DIY Gaming Steering Wheel Frame

Winter is here and even though I have insulated the garage and have a 35,000 BTU heater in there, it is often way too cold to work out there and there aren’t any urgent jobs for me to do at the moment anyway.  So for some entertainment I borrowed my buddy’s Xbox 360 Force Feedback wheel and dug out my old Logitech wheel for the original Xbox.  The wheels are great but resting them on your legs is sometimes not very secure when blasting down country lanes in a Lancer Evo for example.  I found this post where a guy made a steering wheel frame and this inspired me to make my own.  Obviously it would work with any steering wheel including PC and PlayStation that is designed for table mounting.

At the local Canadian Tire I reviewed the tubing and connectors they had available and decided to go with 1 1/2″ diameter rather than the smaller stuff to provide a bit more rigidity and because it looked a bit like a roll cage.  For this design I bought,

Fittings

  • 20 ft x straight tube
  • 4 x 90° elbows
  • 2 x 45° bends
  • 2 x Tee pieces
  • ABS cement
  • block of wood 24.5″ x 6″ x 1.5″ (found in garage)
  • 4 x 1″ wood screws
  • 8 x 1/2″ plastic screws

First I cut the straight tube into the following lengths,

  • 2 x 24″
  • 4 x 18″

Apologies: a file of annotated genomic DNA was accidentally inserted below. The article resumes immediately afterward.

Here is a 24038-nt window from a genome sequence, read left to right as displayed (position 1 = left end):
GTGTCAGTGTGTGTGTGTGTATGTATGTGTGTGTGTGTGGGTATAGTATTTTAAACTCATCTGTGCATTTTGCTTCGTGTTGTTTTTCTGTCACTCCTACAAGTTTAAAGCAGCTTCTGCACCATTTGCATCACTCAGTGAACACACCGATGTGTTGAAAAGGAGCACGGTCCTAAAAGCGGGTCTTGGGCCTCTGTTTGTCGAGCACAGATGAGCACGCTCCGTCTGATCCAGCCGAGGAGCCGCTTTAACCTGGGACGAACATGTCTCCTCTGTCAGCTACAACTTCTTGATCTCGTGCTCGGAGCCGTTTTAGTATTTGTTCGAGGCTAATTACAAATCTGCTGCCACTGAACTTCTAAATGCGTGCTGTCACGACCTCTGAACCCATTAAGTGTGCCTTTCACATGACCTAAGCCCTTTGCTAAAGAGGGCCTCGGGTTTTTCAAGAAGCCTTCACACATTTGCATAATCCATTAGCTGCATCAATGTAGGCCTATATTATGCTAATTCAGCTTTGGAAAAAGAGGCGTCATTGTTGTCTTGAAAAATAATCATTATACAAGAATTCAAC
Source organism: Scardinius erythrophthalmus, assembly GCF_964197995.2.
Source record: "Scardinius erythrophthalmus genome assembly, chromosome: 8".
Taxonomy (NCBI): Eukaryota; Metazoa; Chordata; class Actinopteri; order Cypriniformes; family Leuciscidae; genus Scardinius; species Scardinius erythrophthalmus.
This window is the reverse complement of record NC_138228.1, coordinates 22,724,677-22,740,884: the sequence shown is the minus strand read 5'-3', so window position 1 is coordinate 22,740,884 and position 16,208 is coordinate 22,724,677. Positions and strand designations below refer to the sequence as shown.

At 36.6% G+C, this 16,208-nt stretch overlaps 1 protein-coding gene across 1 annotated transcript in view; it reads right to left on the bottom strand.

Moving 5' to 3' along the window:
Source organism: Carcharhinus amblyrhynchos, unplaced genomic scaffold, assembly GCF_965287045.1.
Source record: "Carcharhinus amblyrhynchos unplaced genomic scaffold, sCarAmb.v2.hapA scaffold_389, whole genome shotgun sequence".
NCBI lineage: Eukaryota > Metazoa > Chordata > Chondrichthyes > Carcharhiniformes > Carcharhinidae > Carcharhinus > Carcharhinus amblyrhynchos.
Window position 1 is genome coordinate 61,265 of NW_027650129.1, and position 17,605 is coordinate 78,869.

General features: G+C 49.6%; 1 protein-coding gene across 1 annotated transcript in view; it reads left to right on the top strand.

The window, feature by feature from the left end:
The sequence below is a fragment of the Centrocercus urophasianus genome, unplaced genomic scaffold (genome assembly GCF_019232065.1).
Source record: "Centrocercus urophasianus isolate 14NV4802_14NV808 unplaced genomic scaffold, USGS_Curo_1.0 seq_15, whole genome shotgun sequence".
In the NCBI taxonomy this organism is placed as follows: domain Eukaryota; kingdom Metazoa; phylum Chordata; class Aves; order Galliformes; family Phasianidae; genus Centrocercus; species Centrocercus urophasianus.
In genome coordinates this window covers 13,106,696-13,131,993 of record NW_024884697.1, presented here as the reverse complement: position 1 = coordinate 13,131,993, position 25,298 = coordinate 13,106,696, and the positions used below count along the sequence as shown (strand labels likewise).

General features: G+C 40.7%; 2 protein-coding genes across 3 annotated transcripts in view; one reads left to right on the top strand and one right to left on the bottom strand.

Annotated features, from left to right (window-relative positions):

• 2 x 7″
  • 2 x 10″
    Then to make the height adjustable
  • 2 x 6″
  • 2 x 2″

Take the 2 x 24″ lengths and install 90° elbows on each end aligned to face the same way.

SWF-Assy-1

Next install 18″ lengths in each of the 4 elbows, then install the tee pieces to make the base as shown.

SWF-Assy-2 SWF-Assy-3

When you’re happy with it, cement all the joints together – NOTE: the cement I used dried very fast, you have about 3-5 seconds to make fine adjustments once you have put the pieces together, and then you’re done.

SWF-Assy-4

Now take the two 10″ lengths of tube and push them into the open end of the tee pieces.   These pieces will need to be removable if you want to be able to change the height so we will screw them in place later, don’t glue these.  Next the 45° bends go on the ends of each 10″ tube, again don’t glue these but you should glue the two 7″ tubes into the bends after that.  Drill two horizontal holes just big enough for the wood screw shank, all the way through the tube, one at 1″ from the open end and one 4″ from the first hole.  Decide which piece is going on which side and then drill out the outer holes to 7/16″ so you can get a screwdriver through.  The block of wood goes between the 7″ tubes with 4 screws to hold it in place.

SWF-Assy-5 SWF-Assy-6

To adjust the height, remove the 8 screws in the 10″ tubes, install shorter tubes, reinstall the screws.  By undoing 4 of these screws, the shelf can be removed entirely for easy storage.

I had some spare carbon fibre style wrap so applied that to the top of the wood block but it didn’t stick very well.  The main idea for this was so that the suckers on the feet of the Logitech wheel would stick to it but the surface was uneven and the suckers were missing anyway so I ended up using velcro on double sided sponge tape.  I was going to install a piece of wood on the base for the pedals to go on but it would just add weight.

Pic of finished product in action coming soon …